Not long ago, we received word from ASUS that they had managed to incorporate EAX effects into the drivers of their Xonar cards. Soon afterward, Creative told everyone that was false, and that ASUS “EAX” was not true EAX. Who’s telling the straight story, and will you even notice a difference?
Before we begin with my own listening tests, I’d like to toss in a word about exactly how I’ll be going about testing this. Some of the most sophisticated instruments for audio testing are right on the sides of your head – your ears have a frequency response that ranges from 20 Hz to 20 kHz, and a dynamic range that spans over 120dB, with a threshold of hearing that begins at about 20dB, depending on how you’ve abused your ears over the years.
Yet, many people don’t realize that they can trust their ears just as well as they can trust their eyes or nose. So to test ASUS’ claims against Creative’s counterclaims, I’ll be relying principally on my ears to detect differences in the quality of each card’s positional and environmental effects.
When we approached Creative with the idea for this article, they happily obliged by sending along a Creative Sound Blaster X-Fi XtremeGamer Fatal1ty Professional card to use in testing. Besides being a real mouthful to say, this card is targeted toward gamers who seek robust audio hardware, but can do without a plethora of accessories.
Representing the ASUS side in this battle is the high-end ASUS Xonar D2 sound card, which I reviewed in September of last year, and currently own. Another advantage of ASUS’ software-based DSP approach is apparent when considering that all it takes to add the improved DS3D GX 2.0 functionality is a driver upgrade, which I installed on my machine before beginning the testing. By using the higher-quality Xonar D2 instead of the newer but more value-oriented DX model, I’m giving the Xonar side in this fight the best representation it can possibly have against the X-Fi.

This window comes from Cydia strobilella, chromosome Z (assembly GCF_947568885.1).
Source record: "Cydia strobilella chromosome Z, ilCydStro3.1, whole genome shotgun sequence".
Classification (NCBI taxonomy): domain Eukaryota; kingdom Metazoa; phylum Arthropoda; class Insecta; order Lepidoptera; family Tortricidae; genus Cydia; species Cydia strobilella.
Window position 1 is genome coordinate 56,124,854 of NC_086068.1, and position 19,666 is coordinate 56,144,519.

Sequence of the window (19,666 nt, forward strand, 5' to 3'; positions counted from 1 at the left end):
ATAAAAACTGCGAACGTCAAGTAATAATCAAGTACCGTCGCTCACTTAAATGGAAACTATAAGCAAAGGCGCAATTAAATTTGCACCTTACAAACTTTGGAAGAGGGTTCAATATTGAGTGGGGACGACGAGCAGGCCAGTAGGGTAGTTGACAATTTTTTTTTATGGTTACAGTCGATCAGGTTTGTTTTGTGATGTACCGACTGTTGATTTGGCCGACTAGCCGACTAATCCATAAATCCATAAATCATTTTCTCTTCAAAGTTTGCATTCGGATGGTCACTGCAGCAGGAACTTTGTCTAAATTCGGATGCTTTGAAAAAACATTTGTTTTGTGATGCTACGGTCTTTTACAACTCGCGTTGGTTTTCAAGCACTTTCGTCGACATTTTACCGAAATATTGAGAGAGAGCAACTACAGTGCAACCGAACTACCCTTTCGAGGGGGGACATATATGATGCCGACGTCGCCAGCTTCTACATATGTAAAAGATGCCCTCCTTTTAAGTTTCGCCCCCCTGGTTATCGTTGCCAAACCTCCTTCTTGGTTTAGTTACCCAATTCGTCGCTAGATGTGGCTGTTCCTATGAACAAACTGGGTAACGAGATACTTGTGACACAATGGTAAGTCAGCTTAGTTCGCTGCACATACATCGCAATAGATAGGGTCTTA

All testing for this article was performed using my reference machine, a modest gaming rig that also features a silent cooling system controlled by a programmable microprocessor controller, reducing background noise. In addition, all tests were performed in my quiet room, with no external noise sources active during testing.
To monitor the audio system’s output, I’m using my reference headphones, the Beyerdynamic DT 770. These stereo headphones fall within the $250 price category, and are highly revealing of any flaws in the source. They aren’t surround, but they produce a coherent sonic image, and actually work extremely well for positional audio.
Game testing was performed under Windows XP, to avoid any potential compatibility issues with Windows Vista that could get in the way of critical listening. All games were tested with EAX functions active, and the appropriate device selected in the Audio control panel.
To test each game, I first played a level with the Xonar card active, then the X-Fi, repeating the same part of the level for each card under test. For this article, I’m testing three games: 2K’s BioShock (EAX 5.0), Eidos’ Kane & Lynch: Dead Men (EAX 3.0), and Human Head’s Prey (EAX 5.0). In each game, I’m listening for three things: 1) natural-sounding reverb effects, 2) accurate occlusion, and 3) smooth transitions between sonic environments.
With those details out of the way, let’s move on to the first game test: BioShock. And let no one accuse me of starting off easy…